Environmental Economics and Resource Management, University of Freiburg

The imperative of sustainability requires sustaining nature, and its functioning and services for humans, over a long time into the future. This has implications for how human societies can and should organize their economic systems.

We study the aims, conditions and possibilities of a sustainable economy: How can and how should economic systems be devised, so that they are economically efficient in the long run, intra- and intergenerationally just, and in accordance with the conditions and intrinsic values of nature. 

Building upon the methodologically sound inter- and transdisciplinary integration of concepts and methods from economics, the natural sciences, and philosophy, we carry out conceptual, theoretical and empirical research, provide method- and problem-oriented higher education and foster knowledge transfer.

Research Areas

  • Conceptual Foundations of Sustainability Economics

As a newly emerging field sustainability economics needs a conceptual and methodological basis that is suitable for the particular challenges of economic research that is inter- and transdisciplinary and oriented towards the imperative of sustainability.

  • Economics of Biodiversity and Ecosystem Services

Biological diversity contributes in a variety of ways to human well-being. Ecosystems and the services they generate thereby play a central role. For instance, many species have direct use value as food, fuel or pharmaceutical substance. Ecosystems also perform valuable regulating services such as pollination of crops, control of pests and diseases, or local and global climate stabilization. Our research in this area focuses on the particular ecological-economic interactions that are related to the risk dimension and the management of such risk, as well as on the relationships and potential conflicts between the aims of conservation of biodiversity, its use and the fair and equitable sharing of its benefits. Our research builds on an interdisciplinary integration of concepts and methods from ecology, philosophy and economics, with conceptual analysis and ecological-economic modelling at centre-stage.

  • Risk, Resilience and Insurance in Ecological-Economic Systems

Resilience of ecological-economic systems, that is their ability to maintain their basic functions and controls under disturbances, is very valuable for humans since it provides natural protection from catastrophic environmental changes. For instance, the resilience of coral reefs and mangrove forests contributes to the protection from devastating inundations in coastal areas. Our research in this area integrates concepts from ecology and economics and employs ecological-economic modeling to investigate the resilience of human-environment systems in the context of environmental decisions under uncertainty. In particular, we build on insights and methods from the economic literature on insurance and decisions to enhance the conceptual understanding of ecological-economic resilience.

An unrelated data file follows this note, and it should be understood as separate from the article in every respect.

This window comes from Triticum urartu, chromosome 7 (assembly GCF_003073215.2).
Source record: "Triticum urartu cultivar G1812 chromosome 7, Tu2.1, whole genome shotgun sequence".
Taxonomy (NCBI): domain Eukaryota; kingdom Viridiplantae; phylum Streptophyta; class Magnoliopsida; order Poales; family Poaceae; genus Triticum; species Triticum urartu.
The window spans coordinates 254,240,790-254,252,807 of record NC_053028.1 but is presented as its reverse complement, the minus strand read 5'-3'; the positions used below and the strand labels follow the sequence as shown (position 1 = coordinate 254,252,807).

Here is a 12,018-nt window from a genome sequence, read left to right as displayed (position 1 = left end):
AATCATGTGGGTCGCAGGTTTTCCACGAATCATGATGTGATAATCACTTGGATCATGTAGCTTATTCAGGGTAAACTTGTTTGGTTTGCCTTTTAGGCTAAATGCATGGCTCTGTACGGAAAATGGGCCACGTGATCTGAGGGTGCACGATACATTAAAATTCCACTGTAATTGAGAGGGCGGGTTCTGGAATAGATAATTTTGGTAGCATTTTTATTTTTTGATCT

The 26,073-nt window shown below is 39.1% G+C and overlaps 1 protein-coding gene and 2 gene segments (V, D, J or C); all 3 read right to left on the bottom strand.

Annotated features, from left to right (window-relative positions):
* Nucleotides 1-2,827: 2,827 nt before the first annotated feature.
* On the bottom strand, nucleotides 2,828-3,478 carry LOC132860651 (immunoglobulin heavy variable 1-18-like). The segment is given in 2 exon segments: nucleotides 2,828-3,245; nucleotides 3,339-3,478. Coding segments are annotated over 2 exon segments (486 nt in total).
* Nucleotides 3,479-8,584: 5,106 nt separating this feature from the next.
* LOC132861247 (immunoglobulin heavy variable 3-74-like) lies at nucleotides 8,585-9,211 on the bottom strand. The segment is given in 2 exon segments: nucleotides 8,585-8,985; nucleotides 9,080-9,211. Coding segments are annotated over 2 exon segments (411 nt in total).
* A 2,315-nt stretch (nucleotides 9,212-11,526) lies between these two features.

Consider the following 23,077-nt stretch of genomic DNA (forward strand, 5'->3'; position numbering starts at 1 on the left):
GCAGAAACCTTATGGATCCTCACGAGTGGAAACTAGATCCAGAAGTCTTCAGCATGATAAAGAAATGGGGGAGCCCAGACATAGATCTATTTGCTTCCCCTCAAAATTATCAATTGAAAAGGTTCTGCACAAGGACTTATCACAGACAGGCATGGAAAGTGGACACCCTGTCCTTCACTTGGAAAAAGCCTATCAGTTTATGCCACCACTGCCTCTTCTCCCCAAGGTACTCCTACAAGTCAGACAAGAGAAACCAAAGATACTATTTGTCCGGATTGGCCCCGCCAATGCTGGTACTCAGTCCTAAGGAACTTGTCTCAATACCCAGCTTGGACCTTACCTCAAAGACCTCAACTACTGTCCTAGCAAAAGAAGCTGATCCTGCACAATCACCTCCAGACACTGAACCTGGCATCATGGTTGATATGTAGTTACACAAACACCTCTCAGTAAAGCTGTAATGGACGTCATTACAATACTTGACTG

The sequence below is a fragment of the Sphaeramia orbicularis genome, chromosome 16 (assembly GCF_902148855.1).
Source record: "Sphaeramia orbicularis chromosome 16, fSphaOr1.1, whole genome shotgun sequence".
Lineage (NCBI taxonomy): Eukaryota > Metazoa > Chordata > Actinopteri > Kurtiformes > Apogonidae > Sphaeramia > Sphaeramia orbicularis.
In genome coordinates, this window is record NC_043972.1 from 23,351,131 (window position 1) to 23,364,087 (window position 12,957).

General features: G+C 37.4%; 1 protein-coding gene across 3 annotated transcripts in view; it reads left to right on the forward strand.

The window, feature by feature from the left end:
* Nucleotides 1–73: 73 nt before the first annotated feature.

• Sustainable Rangeland Management in Semi-Arid Regions

Ecosystems generate a variety of ecosystem services that are utilized by humans by means of various use strategies. How these services are utilized is decisive for the sustainable development of the coupled ecological-economic system. Furthermore, generation of many ecosystem services is uncertain due to uncertain environmental conditions such as rainfall or stocasticity of the ecological dynamics. A particular challenge for the sustainable use of ecosystem services is thus coping with this uncertainty, i.e. the application of adequate risk management strategies.

  • Thermodynamics and Joint Production in Economy-Environment-Systems

Thermodynamics is the branch of physics that deals with macroscopic transformations of energy and matter. As economy-environment interactions are, in the first place, an exchange of energy and matter, the laws of thermodynamics provide a useful analytical framework within which fundamental insights into society's "metabolism" and its embeddedness in the natural environment may be rigorously deduced in energetic and material terms. Our research in this area is mainly at the conceptual level. It focuses on the formal integration of thermodynamic and economic concepts and models.

  • Responsibility for Sustainability

The normative concept of responsibility links ethical principles and concrete actions. We may thus derive concrete demands for our actions from principles of sustainability. Intergenerational justice, for example, demands the protection of biodiversity and a stable climate. However, our responsibility is limited by our knowledge and our capacities. It is hence not our responsibility to avoid unforeseeable or inevitable disadvantages in the inherently uncertain future. In this research area we study which responsibility sustainability principles imply for the present generation, in how far it is limited, which trade-offs exist, and which actions – on a collective or individual level – should be taken. We build on concepts and methods from economics, ethics and psychology.

Updated on 15/01/2016


Chair of Environmental Economics and Resource Management University of Freiburg Chair of Environmental Economics and Resource Management University of Freiburg Tennenbacher Str. 4 D-79106 Freiburg Germany